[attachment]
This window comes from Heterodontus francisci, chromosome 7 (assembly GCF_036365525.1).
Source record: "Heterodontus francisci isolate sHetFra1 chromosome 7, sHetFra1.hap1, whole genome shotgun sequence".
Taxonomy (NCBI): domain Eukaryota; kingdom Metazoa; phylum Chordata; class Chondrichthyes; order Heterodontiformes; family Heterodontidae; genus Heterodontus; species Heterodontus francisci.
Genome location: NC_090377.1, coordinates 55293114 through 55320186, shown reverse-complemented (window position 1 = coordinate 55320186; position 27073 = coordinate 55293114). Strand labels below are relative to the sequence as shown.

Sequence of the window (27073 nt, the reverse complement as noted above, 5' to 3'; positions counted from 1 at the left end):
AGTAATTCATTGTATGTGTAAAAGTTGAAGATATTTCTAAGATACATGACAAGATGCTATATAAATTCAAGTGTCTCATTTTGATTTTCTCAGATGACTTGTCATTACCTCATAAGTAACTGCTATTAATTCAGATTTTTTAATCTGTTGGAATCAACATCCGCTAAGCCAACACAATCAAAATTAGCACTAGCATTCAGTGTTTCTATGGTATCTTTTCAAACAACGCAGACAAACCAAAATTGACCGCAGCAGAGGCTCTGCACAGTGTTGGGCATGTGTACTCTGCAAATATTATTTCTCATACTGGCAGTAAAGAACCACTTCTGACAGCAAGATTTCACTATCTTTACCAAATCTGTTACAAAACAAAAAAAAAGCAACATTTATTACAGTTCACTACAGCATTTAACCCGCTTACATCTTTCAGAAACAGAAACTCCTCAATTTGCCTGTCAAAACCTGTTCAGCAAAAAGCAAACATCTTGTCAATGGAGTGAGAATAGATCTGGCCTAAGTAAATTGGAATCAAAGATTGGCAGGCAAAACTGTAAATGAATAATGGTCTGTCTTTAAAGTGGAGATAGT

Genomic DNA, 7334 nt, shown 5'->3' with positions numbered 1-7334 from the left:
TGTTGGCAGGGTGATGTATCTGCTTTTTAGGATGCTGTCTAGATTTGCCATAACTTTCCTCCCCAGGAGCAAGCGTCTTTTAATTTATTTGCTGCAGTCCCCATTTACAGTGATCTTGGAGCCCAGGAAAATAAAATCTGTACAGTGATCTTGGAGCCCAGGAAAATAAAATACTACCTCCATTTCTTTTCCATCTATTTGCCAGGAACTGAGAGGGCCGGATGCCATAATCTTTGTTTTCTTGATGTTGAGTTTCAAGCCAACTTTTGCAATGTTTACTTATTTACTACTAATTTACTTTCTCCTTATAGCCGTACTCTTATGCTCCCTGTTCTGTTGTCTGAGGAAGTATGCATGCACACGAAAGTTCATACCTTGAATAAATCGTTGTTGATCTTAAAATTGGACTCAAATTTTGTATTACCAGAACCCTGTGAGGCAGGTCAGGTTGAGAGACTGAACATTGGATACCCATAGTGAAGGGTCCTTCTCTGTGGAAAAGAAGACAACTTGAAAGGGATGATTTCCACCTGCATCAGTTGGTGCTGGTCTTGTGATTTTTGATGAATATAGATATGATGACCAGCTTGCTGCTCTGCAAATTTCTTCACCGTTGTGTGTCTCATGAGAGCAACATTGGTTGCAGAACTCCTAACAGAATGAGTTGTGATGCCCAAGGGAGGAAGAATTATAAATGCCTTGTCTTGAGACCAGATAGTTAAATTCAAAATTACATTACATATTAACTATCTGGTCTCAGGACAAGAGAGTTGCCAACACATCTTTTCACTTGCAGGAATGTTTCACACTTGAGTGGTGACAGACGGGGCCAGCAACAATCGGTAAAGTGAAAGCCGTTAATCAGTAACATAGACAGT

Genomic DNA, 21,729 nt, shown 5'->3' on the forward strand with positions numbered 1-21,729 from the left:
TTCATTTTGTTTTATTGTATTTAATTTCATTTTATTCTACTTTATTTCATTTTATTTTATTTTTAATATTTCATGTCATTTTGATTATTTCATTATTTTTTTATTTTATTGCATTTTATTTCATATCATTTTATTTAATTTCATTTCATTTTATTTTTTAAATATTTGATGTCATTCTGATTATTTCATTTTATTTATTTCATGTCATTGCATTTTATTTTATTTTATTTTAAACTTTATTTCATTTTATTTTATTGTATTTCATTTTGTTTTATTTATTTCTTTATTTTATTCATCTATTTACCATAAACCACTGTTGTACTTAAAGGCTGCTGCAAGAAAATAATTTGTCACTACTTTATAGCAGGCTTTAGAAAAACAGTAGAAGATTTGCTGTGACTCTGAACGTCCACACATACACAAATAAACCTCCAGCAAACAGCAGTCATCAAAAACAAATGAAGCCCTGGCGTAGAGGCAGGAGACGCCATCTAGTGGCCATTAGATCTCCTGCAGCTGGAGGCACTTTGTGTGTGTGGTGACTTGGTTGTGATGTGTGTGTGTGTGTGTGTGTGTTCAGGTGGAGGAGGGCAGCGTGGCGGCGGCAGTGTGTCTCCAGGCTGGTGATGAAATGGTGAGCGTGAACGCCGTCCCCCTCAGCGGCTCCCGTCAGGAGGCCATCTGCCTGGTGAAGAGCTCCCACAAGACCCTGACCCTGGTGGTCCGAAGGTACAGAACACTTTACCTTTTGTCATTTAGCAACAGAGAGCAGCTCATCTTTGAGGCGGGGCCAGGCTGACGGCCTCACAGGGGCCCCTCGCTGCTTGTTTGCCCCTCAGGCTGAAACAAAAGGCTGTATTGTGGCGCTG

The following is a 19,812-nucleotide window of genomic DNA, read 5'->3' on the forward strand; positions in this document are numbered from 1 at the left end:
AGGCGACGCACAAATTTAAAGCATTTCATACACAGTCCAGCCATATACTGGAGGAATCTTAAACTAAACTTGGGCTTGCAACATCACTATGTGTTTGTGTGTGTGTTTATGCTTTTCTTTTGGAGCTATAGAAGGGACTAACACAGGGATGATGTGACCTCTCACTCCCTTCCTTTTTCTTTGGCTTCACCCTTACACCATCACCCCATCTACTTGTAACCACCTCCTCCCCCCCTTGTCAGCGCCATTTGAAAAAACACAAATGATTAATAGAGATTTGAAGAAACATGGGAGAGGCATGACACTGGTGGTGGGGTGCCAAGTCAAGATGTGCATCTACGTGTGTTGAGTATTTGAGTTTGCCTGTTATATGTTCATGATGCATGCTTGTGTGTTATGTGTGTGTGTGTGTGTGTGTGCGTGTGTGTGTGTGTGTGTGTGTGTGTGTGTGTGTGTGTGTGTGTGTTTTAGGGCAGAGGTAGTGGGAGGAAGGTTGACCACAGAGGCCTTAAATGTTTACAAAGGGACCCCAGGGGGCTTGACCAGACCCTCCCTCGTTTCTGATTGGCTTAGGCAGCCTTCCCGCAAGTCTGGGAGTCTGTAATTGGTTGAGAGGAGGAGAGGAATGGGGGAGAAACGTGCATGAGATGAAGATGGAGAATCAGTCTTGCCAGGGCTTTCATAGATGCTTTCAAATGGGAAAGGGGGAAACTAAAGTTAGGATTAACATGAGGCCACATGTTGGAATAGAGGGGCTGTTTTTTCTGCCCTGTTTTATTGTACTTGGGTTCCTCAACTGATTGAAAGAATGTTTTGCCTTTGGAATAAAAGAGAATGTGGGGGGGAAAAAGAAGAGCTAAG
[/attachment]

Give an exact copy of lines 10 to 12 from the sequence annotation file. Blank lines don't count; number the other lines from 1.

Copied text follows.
TTCATTTTGTTTTATTGTATTTAATTTCATTTTATTCTACTTTATTTCATTTTATTTTATTTTTAATATTTCATGTCATTTTGATTATTTCATTATTTTTTTATTTTATTGCATTTTATTTCATATCATTTTATTTAATTTCATTTCATTTTATTTTTTAAATATTTGATGTCATTCTGATTATTTCATTTTATTTATTTCATGTCATTGCATTTTATTTTATTTTATTTTAAACTTTATTTCATTTTATTTTATTGTATTTCATTTTGTTTTATTTATTTCTTTATTTTATTCATCTATTTACCATAAACCACTGTTGTACTTAAAGGCTGCTGCAAGAAAATAATTTGTCACTACTTTATAGCAGGCTTTAGAAAAACAGTAGAAGATTTGCTGTGACTCTGAACGTCCACACATACACAAATAAACCTCCAGCAAACAGCAGTCATCAAAAACAAATGAAGCCCTGGCGTAGAGGCAGGAGACGCCATCTAGTGGCCATTAGATCTCCTGCAGCTGGAGGCACTTTGTGTGTGTGGTGACTTGGTTGTGATGTGTGTGTGTGTGTGTGTGTGTTCAGGTGGAGGAGGGCAGCGTGGCGGCGGCAGTGTGTCTCCAGGCTGGTGATGAAATGGTGAGCGTGAACGCCGTCCCCCTCAGCGGCTCCCGTCAGGAGGCCATCTGCCTGGTGAAGAGCTCCCACAAGACCCTGACCCTGGTGGTCCGAAGGTACAGAACACTTTACCTTTTGTCATTTAGCAACAGAGAGCAGCTCATCTTTGAGGCGGGGCCAGGCTGACGGCCTCACAGGGGCCCCTCGCTGCTTGTTTGCCCCTCAGGCTGAAACAAAAGGCTGTATTGTGGCGCTG

The following is a 19,812-nucleotide window of genomic DNA, read 5'->3' on the forward strand; positions in this document are numbered from 1 at the left end:
AGGCGACGCACAAATTTAAAGCATTTCATACACAGTCCAGCCATATACTGGAGGAATCTTAAACTAAACTTGGGCTTGCAACATCACTATGTGTTTGTGTGTGTGTTTATGCTTTTCTTTTGGAGCTATAGAAGGGACTAACACAGGGATGATGTGACCTCTCACTCCCTTCCTTTTTCTTTGGCTTCACCCTTACACCATCACCCCATCTACTTGTAACCACCTCCTCCCCCCCTTGTCAGCGCCATTTGAAAAAACACAAATGATTAATAGAGATTTGAAGAAACATGGGAGAGGCATGACACTGGTGGTGGGGTGCCAAGTCAAGATGTGCATCTACGTGTGTTGAGTATTTGAGTTTGCCTGTTATATGTTCATGATGCATGCTTGTGTGTTATGTGTGTGTGTGTGTGTGTGTGCGTGTGTGTGTGTGTGTGTGTGTGTGTGTGTGTGTGTGTGTGTGTGTTTTAGGGCAGAGGTAGTGGGAGGAAGGTTGACCACAGAGGCCTTAAATGTTTACAAAGGGACCCCAGGGGGCTTGACCAGACCCTCCCTCGTTTCTGATTGGCTTAGGCAGCCTTCCCGCAAGTCTGGGAGTCTGTAATTGGTTGAGAGGAGGAGAGGAATGGGGGAGAAACGTGCATGAGATGAAGATGGAGAATCAGTCTTGCCAGGGCTTTCATAGATGCTTTCAAATGGGAAAGGGGGAAACTAAAGTTAGGATTAACATGAGGCCACATGTTGGAATAGAGGGGCTGTTTTTTCTGCCCTGTTTTATTGTACTTGGGTTCCTCAACTGATTGAAAGAATGTTTTGCCTTTGGAATAAAAGAGAATGTGGGGGGGAAAAAGAAGAGCTAAG